This is an open letter to Mr Johann Hari in response to his article The Dark Side of Dubai, published in The Independent, Tuesday April 7, 2009, in which he describes his recent misadventures and negative impressions of Dubai, its policies, its politics and its people.
Sadly, I’m sure many of the stories you recount in your article are true, Mr. Hari.
Even more sad is the fact that they are not only true of Dubai, but of the world as a whole.
Just as photographs of the Burj Dubai being hit by lightening are the perfect metaphor for the Love-to-Hate Dubai Debate, so is Dubai a metaphor for all that is good and evil in the world: for the greatness that can be achieved when one dreams “big,” as well as for the multitude of injustices and inequities that exist everywhere, not just in this tiny emirate in the Arabian Gulf.
As I have said repeatedly in this blog, clearly there is something wrong with a global system in which 10 per cent of the population (in which I would include you, Mr. Hari, myself, and anyone who has the wherewithal to read this), enjoys 90 per cent of the wealth.
Is Dubai alone in abusing the disadvantaged? I think not.
Human history is replete with tragic examples of how the rich get richer at the expense of the poor, and how the powerful get more powerful at the expense the weak.
Does this make it acceptable? Obviously not. Unfortunately, in many ways, we are not a particularly noble species.
No one should have to live in a car in parking lot, let alone amidst sewage, sickness and despair. No one should be unfairly imprisoned. No one should have to endure poverty, starvation or torture. No one should suffer to enable the pleasures of others.
Not in Dubai, not in London, not in New York, not in Toronto or Sydney, Buenos Aires, Lima, Ankara, Anchorage, Timbuktu or anywhere else in the world for that matter.
Not in Africa, not in Asia, not in the Americas. Not anywhere.
Surely you have noticed that the ills you describe in your article are not exclusive to Dubai, Mr. Hari? These are worldwide problems, as are ignorance, greed, and turning a blind eye.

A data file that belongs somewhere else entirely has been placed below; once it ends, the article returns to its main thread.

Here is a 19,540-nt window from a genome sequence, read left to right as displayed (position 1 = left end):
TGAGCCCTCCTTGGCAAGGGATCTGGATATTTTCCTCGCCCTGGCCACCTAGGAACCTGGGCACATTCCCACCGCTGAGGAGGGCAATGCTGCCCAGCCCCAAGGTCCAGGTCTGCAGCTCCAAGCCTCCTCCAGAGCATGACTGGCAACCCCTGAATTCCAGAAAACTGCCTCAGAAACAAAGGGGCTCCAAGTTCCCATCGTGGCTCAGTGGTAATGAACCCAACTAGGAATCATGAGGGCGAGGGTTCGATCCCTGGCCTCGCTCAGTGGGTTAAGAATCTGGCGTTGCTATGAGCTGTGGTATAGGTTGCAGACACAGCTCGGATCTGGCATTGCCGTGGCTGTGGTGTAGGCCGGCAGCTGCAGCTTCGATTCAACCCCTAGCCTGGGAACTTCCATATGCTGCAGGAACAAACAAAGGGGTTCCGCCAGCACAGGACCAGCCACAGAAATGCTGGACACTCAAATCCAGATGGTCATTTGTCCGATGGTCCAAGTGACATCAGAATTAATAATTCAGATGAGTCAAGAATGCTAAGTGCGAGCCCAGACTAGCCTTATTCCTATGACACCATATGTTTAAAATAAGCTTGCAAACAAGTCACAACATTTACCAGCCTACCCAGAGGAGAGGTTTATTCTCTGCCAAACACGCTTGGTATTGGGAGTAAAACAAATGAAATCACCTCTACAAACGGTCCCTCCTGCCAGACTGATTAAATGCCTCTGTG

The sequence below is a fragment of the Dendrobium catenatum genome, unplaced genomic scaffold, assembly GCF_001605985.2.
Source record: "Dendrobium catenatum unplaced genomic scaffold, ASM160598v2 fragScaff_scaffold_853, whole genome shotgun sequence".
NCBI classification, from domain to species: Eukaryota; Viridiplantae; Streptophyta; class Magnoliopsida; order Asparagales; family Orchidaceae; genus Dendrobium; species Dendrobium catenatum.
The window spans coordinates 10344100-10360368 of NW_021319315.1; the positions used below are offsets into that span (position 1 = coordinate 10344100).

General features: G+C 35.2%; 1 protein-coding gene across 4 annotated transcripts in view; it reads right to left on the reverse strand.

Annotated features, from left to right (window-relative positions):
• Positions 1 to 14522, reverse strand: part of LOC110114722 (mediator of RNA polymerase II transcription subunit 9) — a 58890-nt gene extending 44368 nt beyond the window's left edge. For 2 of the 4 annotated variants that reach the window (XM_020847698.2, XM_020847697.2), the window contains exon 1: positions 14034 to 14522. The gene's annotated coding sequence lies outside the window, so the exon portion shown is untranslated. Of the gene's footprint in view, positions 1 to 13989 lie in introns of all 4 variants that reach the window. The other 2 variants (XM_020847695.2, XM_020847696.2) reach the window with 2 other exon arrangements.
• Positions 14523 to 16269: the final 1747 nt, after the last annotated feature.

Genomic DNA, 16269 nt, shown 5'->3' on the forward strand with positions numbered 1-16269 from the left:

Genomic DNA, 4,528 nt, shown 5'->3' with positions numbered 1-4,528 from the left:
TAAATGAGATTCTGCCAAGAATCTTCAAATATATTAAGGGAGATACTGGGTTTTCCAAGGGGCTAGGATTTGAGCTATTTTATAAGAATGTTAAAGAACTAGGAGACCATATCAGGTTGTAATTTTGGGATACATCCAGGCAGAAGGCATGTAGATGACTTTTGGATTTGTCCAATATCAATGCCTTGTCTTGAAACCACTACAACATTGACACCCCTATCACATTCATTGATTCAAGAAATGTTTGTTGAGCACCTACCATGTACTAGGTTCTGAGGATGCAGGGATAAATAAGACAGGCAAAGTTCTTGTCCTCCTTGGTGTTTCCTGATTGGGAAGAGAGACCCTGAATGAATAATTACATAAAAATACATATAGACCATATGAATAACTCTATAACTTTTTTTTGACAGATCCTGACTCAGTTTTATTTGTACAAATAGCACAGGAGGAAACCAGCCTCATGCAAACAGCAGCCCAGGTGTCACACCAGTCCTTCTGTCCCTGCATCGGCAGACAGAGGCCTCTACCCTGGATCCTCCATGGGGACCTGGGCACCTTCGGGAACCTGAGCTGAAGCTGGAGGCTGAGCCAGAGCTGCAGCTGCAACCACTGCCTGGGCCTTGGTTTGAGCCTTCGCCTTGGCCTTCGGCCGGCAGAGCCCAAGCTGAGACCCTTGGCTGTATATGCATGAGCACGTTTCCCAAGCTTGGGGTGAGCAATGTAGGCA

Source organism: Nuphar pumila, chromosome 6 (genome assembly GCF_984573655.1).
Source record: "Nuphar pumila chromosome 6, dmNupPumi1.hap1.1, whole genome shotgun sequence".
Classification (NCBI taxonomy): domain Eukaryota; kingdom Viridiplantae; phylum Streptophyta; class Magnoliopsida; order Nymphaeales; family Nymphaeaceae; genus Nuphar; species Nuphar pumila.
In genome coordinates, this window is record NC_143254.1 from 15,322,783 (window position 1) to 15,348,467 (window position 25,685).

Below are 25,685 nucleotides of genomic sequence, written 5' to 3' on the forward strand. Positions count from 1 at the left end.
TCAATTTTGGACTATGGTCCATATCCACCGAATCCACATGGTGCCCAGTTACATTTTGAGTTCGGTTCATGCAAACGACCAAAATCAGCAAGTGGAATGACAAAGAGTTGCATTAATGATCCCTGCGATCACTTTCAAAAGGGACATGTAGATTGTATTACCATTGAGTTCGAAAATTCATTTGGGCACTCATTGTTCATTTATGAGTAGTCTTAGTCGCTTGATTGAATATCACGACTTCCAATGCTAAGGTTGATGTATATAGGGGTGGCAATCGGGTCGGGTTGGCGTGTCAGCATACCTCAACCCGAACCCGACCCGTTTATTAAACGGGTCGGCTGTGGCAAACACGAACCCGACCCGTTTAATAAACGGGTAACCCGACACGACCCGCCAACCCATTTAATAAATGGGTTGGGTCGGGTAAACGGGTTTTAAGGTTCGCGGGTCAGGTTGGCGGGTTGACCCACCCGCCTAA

Everyone should have equal rights. Everyone should enjoy healthy food, clean water and shelter. Everyone should have access to affordable healthcare. Everyone should be treated humanely, with dignity and compassion. Etceteras.
Mr. Hari, I would like to believe that your intentions are good.
However, sensationalistic, inflammatory and obviously biased accounts such as yours do little to resolve the problems of the world.
It’s easy to criticize, to wax long and vitriolic about all things evil. The challenge lies in actually doing something about them.
And plenty of people are doing things Mr. Hari, here in Dubai and elsewhere. It seems you didn’t take the time to speak to any of them… That’s a shame, because balance dictates that a journalist should give at least some measure to those things that don’t necessarily fit with his or her preconceived ideas.
More often than not, we find that which we seek. I would suggest you came to Dubai looking for something rotten, and lo and behold you found it!
Although, to be fair, at least you had the initiative to come and take a look around, unlike Ms Farelly of the Sydney Morning Herald who chose to "slag" Dubai from afar.
Dubai is not a perfect place. No place is. We are imperfect. Our world is imperfect.
However, I have a long list of people and organizations in Dubai and around the world that are working hard to make our home (and by that I mean Dubai as well as this planet) a better place to be. I don’t think it will ever be perfect. But it can be better.
If you are truly interested in building a more positive world, by eliminating modern-day slavery for example (instead of expending so much energy on tearing things down), I would be happy to point you in the right direction.
If we really want to change the world, we must do as Gandhi suggested and: “Be the change you want to see in the world.”
Those of us who are not a part of the solution are part of the problem. We all share responsibility for the ills of the world, wherever they they are, and wherever we are.
Finally, if you would be so kind as to send me Karen Andrews’ coordinates, and will personally try to find her and do something to help her. You can reach me at firstname.lastname@example.org
Open Dubai’s Burj Khalifa
Dubai Frozen In Time (But Likely Not For Long)
From Top Of Burj Dubai Spire – SCARY!!
The Trailer, A Creative Concept Well Executed
Little Behind Schedule, But Oh-So-Spectacular On Video
Metaphor For Love To Hate Dubai Debate
How High is
High in Dubai?
Towers: Who’s On Top And Who’s Not
Blame It On Dubai?